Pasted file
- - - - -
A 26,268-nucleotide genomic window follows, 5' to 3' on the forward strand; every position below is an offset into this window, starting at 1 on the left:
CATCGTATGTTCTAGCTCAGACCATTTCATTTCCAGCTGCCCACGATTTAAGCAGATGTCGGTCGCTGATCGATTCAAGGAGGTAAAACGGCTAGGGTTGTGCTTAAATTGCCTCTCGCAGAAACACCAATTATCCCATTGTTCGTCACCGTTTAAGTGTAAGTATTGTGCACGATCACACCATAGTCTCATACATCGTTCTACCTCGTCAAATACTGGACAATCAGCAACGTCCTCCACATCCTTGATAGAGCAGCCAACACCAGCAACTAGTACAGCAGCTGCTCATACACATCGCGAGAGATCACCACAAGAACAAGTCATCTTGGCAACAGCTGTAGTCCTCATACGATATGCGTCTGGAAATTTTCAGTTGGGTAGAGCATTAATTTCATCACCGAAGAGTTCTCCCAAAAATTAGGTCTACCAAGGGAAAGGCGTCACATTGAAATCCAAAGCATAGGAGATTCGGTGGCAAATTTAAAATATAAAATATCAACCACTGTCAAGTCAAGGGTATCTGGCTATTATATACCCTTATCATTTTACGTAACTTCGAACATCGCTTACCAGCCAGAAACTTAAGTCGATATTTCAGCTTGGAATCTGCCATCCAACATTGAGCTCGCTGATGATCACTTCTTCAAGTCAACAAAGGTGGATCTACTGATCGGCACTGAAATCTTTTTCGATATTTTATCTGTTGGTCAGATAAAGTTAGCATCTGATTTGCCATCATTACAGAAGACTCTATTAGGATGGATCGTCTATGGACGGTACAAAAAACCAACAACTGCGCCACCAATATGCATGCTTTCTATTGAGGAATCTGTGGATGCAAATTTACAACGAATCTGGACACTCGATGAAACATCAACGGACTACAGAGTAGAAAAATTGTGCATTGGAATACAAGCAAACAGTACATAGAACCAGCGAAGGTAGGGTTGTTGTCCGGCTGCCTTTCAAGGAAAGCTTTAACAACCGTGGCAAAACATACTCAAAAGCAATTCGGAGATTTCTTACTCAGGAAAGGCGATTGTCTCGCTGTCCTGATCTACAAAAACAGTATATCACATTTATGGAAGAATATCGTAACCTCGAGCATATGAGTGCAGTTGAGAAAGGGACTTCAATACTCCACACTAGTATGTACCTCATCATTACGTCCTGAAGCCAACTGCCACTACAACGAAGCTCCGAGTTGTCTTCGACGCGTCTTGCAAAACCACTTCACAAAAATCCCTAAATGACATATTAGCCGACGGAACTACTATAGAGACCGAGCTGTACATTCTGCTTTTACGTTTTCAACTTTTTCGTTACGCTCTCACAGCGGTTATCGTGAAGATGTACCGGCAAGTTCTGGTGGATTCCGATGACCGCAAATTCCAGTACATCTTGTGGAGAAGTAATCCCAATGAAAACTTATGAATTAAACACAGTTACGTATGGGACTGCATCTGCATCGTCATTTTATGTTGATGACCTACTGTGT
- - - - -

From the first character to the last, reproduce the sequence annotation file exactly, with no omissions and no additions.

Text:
A 26,268-nucleotide genomic window follows, 5' to 3' on the forward strand; every position below is an offset into this window, starting at 1 on the left:
CATCGTATGTTCTAGCTCAGACCATTTCATTTCCAGCTGCCCACGATTTAAGCAGATGTCGGTCGCTGATCGATTCAAGGAGGTAAAACGGCTAGGGTTGTGCTTAAATTGCCTCTCGCAGAAACACCAATTATCCCATTGTTCGTCACCGTTTAAGTGTAAGTATTGTGCACGATCACACCATAGTCTCATACATCGTTCTACCTCGTCAAATACTGGACAATCAGCAACGTCCTCCACATCCTTGATAGAGCAGCCAACACCAGCAACTAGTACAGCAGCTGCTCATACACATCGCGAGAGATCACCACAAGAACAAGTCATCTTGGCAACAGCTGTAGTCCTCATACGATATGCGTCTGGAAATTTTCAGTTGGGTAGAGCATTAATTTCATCACCGAAGAGTTCTCCCAAAAATTAGGTCTACCAAGGGAAAGGCGTCACATTGAAATCCAAAGCATAGGAGATTCGGTGGCAAATTTAAAATATAAAATATCAACCACTGTCAAGTCAAGGGTATCTGGCTATTATATACCCTTATCATTTTACGTAACTTCGAACATCGCTTACCAGCCAGAAACTTAAGTCGATATTTCAGCTTGGAATCTGCCATCCAACATTGAGCTCGCTGATGATCACTTCTTCAAGTCAACAAAGGTGGATCTACTGATCGGCACTGAAATCTTTTTCGATATTTTATCTGTTGGTCAGATAAAGTTAGCATCTGATTTGCCATCATTACAGAAGACTCTATTAGGATGGATCGTCTATGGACGGTACAAAAAACCAACAACTGCGCCACCAATATGCATGCTTTCTATTGAGGAATCTGTGGATGCAAATTTACAACGAATCTGGACACTCGATGAAACATCAACGGACTACAGAGTAGAAAAATTGTGCATTGGAATACAAGCAAACAGTACATAGAACCAGCGAAGGTAGGGTTGTTGTCCGGCTGCCTTTCAAGGAAAGCTTTAACAACCGTGGCAAAACATACTCAAAAGCAATTCGGAGATTTCTTACTCAGGAAAGGCGATTGTCTCGCTGTCCTGATCTACAAAAACAGTATATCACATTTATGGAAGAATATCGTAACCTCGAGCATATGAGTGCAGTTGAGAAAGGGACTTCAATACTCCACACTAGTATGTACCTCATCATTACGTCCTGAAGCCAACTGCCACTACAACGAAGCTCCGAGTTGTCTTCGACGCGTCTTGCAAAACCACTTCACAAAAATCCCTAAATGACATATTAGCCGACGGAACTACTATAGAGACCGAGCTGTACATTCTGCTTTTACGTTTTCAACTTTTTCGTTACGCTCTCACAGCGGTTATCGTGAAGATGTACCGGCAAGTTCTGGTGGATTCCGATGACCGCAAATTCCAGTACATCTTGTGGAGAAGTAATCCCAATGAAAACTTATGAATTAAACACAGTTACGTATGGGACTGCATCTGCATCGTCATTTTATGTTGATGACCTACTGTGT